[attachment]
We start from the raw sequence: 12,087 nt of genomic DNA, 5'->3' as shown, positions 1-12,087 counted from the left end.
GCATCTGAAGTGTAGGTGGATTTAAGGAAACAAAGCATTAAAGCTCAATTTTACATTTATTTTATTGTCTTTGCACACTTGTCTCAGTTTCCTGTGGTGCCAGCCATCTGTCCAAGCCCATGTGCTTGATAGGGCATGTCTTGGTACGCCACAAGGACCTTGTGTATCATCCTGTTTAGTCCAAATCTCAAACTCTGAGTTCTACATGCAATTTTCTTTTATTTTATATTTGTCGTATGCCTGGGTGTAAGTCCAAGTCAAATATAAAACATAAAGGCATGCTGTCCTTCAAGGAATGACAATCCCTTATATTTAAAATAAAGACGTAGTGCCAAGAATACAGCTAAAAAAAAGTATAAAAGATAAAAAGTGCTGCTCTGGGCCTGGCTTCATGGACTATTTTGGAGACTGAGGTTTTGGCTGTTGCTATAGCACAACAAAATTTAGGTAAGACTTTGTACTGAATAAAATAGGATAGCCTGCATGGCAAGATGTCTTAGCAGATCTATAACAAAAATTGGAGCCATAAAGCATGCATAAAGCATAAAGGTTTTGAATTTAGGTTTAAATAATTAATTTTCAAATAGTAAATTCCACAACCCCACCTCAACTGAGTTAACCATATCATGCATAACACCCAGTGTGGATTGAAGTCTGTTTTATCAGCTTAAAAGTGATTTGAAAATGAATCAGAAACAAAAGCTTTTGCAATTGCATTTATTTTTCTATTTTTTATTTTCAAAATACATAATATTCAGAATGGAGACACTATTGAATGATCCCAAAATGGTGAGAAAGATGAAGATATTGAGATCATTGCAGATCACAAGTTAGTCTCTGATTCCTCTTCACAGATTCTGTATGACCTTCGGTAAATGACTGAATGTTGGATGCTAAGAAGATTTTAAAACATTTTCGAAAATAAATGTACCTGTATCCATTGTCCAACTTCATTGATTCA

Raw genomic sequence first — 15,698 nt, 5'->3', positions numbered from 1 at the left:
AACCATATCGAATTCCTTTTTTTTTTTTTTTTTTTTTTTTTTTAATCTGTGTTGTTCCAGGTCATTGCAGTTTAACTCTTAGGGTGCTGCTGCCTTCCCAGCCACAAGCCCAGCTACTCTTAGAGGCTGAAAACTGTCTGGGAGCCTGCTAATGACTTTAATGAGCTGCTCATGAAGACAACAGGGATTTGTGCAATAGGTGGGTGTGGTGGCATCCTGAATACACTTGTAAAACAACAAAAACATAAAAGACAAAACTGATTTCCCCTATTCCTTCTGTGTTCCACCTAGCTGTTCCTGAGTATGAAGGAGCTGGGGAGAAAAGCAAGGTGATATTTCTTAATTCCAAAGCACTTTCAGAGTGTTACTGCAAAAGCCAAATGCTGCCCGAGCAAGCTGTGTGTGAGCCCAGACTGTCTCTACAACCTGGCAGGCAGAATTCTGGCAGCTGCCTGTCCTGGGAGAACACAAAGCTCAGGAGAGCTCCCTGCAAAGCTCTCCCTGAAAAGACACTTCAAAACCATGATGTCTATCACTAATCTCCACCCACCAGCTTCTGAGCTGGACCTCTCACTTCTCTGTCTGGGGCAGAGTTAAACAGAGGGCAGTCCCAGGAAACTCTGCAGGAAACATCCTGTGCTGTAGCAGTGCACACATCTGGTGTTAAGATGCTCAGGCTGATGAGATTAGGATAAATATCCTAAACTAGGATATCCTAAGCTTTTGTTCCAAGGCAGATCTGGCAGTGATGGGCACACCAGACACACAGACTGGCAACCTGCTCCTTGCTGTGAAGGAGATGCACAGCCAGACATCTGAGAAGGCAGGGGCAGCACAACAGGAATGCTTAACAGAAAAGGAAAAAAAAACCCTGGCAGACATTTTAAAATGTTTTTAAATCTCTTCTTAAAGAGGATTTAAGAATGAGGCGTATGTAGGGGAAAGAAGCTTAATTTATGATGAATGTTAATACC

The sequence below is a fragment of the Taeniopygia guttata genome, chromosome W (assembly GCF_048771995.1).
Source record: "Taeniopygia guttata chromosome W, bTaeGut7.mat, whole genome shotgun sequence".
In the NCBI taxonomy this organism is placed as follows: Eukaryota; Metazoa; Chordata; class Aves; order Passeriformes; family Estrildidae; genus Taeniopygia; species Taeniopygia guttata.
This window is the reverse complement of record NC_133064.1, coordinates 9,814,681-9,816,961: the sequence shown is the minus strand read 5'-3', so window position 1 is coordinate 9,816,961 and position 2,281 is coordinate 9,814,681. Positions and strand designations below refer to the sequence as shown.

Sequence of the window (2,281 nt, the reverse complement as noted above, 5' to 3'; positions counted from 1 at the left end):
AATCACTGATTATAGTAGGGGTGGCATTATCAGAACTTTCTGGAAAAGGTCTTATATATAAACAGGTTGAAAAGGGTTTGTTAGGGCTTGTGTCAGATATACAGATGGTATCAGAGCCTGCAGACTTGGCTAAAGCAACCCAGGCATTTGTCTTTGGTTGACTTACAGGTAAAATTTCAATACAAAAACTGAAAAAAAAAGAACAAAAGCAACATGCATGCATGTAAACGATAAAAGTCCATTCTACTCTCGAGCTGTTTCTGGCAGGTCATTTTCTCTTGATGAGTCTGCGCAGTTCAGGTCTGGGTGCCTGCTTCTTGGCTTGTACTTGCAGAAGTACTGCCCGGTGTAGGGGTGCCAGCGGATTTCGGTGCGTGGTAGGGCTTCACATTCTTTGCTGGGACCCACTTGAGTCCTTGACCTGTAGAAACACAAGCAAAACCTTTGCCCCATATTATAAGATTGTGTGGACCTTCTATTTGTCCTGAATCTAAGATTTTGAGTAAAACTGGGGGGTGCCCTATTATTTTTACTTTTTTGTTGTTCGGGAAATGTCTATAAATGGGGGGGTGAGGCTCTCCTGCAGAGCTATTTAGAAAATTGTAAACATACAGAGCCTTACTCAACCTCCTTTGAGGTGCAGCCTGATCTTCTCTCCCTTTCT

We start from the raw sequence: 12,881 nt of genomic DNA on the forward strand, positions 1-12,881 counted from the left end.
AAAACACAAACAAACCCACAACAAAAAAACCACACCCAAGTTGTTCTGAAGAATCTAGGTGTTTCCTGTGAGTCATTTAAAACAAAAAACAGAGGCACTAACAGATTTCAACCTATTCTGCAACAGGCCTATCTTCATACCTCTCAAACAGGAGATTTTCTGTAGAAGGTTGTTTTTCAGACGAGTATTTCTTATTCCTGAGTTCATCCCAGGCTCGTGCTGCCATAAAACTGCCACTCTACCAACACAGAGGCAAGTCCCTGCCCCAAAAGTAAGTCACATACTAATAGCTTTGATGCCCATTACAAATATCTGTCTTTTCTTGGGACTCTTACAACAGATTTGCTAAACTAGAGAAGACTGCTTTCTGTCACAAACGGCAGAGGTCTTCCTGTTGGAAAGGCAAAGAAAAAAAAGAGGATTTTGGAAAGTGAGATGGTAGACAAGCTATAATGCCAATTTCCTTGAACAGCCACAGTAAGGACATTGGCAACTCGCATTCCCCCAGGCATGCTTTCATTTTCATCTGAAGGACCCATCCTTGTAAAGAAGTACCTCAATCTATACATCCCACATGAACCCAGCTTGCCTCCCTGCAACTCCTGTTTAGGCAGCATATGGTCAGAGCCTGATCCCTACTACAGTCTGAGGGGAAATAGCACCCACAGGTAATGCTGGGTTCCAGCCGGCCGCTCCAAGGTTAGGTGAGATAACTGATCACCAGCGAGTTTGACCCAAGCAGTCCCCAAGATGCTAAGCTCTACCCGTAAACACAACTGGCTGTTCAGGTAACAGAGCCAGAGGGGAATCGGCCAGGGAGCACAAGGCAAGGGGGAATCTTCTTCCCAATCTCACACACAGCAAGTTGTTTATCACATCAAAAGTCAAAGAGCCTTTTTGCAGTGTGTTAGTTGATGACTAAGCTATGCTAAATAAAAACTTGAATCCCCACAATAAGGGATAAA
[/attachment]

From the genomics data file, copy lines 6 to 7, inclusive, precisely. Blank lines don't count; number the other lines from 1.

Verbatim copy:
Source record: "Taeniopygia guttata chromosome W, bTaeGut7.mat, whole genome shotgun sequence".
In the NCBI taxonomy this organism is placed as follows: Eukaryota; Metazoa; Chordata; class Aves; order Passeriformes; family Estrildidae; genus Taeniopygia; species Taeniopygia guttata.